At 95, he published his last book, The Conservation of Plant Biodiversity, written jointly with two younger colleagues.

His major achievement on the world scene took place after his formal retirement. He became involved in the genetic resources issue through the International Biological Program of UNESCO. He persuaded the Food and Agriculture Organisation to join forces with IBP and chaired their joint committee of experts until it disbanded when the International Board for Plant Genetic Resources was established in 1974.

During this period, Frankel organised several international conferences on the issues, edited two major books and took the lead in mobilising interest and resources, defining the problems and proposing solutions.

In his Mackay Memorial Lecture (1970), he argued that humankind had “acquired evolutionary responsibility” and must develop an evolutionary ethic. This and several related papers by Frankel present “the conceptual and moral agenda for the discipline of conservation genetics”, as biologist Michael Soule has put it.

Frankel and his panel of experts kept the genetic resources issue alive throughout the 1960s and ‘70s, long before the term “biodiversity” was coined and became a popular cause. Indeed, it was his address to the United Nations Conference on the Human Environment in Stockholm in 1972 that launched widespread public awareness of the problem.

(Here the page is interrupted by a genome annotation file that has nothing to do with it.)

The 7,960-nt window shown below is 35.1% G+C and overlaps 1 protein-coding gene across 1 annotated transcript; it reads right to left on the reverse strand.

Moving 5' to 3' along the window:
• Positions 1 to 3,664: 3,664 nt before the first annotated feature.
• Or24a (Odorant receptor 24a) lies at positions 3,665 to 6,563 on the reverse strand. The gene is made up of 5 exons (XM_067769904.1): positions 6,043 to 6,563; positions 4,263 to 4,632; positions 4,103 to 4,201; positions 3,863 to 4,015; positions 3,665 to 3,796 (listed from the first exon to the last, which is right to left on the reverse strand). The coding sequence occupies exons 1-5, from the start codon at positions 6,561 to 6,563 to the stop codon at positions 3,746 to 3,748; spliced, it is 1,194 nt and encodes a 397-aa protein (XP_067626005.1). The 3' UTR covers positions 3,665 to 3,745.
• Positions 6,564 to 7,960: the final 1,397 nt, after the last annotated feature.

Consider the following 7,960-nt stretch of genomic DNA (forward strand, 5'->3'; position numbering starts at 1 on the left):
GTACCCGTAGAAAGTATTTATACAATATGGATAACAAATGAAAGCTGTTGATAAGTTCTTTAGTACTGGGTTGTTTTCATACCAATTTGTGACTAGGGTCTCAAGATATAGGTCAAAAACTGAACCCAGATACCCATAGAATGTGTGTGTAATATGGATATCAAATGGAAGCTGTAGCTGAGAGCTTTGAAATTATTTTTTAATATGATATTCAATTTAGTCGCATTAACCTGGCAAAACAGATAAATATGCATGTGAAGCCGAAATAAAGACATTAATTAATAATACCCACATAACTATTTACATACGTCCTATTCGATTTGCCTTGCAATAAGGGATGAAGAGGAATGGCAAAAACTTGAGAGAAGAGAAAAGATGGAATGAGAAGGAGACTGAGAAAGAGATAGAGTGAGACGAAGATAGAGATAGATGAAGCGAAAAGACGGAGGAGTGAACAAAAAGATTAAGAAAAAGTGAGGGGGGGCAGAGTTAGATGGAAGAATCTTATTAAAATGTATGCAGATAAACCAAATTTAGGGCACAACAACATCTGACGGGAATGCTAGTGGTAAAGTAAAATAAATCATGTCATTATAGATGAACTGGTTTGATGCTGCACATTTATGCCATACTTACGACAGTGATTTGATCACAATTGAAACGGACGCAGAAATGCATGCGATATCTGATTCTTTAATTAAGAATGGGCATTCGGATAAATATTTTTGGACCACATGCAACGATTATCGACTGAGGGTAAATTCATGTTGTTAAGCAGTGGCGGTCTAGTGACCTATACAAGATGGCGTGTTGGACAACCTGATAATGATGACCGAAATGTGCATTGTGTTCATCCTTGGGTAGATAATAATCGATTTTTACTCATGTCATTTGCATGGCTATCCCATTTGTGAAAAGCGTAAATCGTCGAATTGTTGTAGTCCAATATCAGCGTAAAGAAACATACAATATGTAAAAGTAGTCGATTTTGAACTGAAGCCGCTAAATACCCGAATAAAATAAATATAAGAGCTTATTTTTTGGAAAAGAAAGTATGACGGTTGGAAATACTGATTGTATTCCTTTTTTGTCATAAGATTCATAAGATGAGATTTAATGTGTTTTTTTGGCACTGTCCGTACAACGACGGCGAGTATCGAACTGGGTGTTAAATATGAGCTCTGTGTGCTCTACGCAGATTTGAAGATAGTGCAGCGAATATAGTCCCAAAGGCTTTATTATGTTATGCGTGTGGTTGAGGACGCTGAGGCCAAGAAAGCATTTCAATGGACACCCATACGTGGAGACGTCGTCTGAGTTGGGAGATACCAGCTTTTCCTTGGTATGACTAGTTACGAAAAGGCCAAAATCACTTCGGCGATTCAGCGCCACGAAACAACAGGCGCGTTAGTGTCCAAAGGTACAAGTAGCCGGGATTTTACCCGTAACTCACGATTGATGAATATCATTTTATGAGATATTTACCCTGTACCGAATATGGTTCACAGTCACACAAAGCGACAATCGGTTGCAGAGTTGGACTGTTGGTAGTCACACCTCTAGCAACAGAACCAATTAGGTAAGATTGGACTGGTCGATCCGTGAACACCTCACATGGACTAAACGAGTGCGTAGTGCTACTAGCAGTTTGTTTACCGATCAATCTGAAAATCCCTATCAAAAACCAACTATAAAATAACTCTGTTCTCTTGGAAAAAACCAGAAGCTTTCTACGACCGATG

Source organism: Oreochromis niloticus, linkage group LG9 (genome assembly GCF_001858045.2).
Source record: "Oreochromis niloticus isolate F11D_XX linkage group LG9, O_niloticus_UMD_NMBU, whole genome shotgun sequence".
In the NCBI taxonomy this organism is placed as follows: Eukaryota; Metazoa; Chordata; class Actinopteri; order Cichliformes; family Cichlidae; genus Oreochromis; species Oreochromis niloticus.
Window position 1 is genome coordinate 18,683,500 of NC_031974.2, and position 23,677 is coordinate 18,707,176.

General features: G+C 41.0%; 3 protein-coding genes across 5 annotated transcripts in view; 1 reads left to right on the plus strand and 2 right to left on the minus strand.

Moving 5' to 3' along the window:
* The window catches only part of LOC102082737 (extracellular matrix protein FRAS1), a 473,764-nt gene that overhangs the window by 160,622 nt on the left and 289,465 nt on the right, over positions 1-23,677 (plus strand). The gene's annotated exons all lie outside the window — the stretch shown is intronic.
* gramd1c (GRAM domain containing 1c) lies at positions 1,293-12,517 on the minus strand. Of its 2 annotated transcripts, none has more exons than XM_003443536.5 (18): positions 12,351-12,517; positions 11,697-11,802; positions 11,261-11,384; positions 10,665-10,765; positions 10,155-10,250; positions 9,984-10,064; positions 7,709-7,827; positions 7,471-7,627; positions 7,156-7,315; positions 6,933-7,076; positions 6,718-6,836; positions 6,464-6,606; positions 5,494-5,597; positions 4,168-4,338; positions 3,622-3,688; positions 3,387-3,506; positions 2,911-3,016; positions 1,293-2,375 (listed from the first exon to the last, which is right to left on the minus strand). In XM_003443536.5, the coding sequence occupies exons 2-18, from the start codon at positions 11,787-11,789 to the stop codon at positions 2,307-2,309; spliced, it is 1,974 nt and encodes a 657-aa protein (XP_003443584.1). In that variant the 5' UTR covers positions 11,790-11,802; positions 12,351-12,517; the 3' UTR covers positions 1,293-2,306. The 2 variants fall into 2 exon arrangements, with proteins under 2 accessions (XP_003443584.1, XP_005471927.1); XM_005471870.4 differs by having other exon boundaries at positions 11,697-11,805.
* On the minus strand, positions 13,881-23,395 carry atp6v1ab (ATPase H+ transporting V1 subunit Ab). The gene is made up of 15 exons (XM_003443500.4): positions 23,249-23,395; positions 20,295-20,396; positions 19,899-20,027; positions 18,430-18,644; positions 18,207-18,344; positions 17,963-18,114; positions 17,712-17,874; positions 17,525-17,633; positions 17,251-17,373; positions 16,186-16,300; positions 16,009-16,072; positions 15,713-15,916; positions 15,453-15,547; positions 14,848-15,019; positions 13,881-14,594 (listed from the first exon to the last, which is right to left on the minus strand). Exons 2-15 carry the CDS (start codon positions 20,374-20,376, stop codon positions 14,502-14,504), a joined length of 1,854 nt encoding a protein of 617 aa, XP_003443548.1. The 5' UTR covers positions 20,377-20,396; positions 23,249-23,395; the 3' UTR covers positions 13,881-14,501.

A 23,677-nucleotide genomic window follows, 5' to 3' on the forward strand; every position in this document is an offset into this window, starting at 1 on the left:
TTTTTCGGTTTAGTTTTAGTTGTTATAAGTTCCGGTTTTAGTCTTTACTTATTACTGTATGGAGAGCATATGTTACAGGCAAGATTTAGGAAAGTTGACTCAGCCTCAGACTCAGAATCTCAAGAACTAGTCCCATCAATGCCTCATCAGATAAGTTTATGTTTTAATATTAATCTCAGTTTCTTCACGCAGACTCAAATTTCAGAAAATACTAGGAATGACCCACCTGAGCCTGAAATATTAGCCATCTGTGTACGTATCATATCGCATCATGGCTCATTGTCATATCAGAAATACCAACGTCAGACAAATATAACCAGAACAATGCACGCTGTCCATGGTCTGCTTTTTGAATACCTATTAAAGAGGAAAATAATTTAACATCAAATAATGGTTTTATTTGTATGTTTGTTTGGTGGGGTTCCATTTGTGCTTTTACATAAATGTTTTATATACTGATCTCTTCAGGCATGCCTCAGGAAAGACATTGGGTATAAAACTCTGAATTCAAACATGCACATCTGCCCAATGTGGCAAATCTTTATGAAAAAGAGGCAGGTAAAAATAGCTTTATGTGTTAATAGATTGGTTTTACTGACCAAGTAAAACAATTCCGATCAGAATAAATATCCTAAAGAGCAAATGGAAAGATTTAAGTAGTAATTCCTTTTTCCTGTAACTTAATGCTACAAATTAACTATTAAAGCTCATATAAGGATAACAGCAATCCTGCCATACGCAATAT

As a member of the Australian Academy of Science Committee involved in the design and construction of the academy building, Frankel got to know Sir Roy Grounds. Later, Grounds designed the Frankels’ third house in Campbell, with its splendid garden testifying to one more of Frankel’s skills and interests. Others included food, wine, skiing, trout fishing, art and argument — especially with the young.

Otto Frankel was knighted in 1966. His first and second wives pre-deceased him.

* Sydney Morning Herald

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Citation details

J. Lloyd Evans and John Philip, 'Frankel, Sir Otto Herzberg (1900–1998)', Obituaries Australia, National Centre of Biography, Australian National University, https://oa.anu.edu.au/obituary/frankel-sir-otto-herzberg-32204/text40707, accessed 29 January 2023.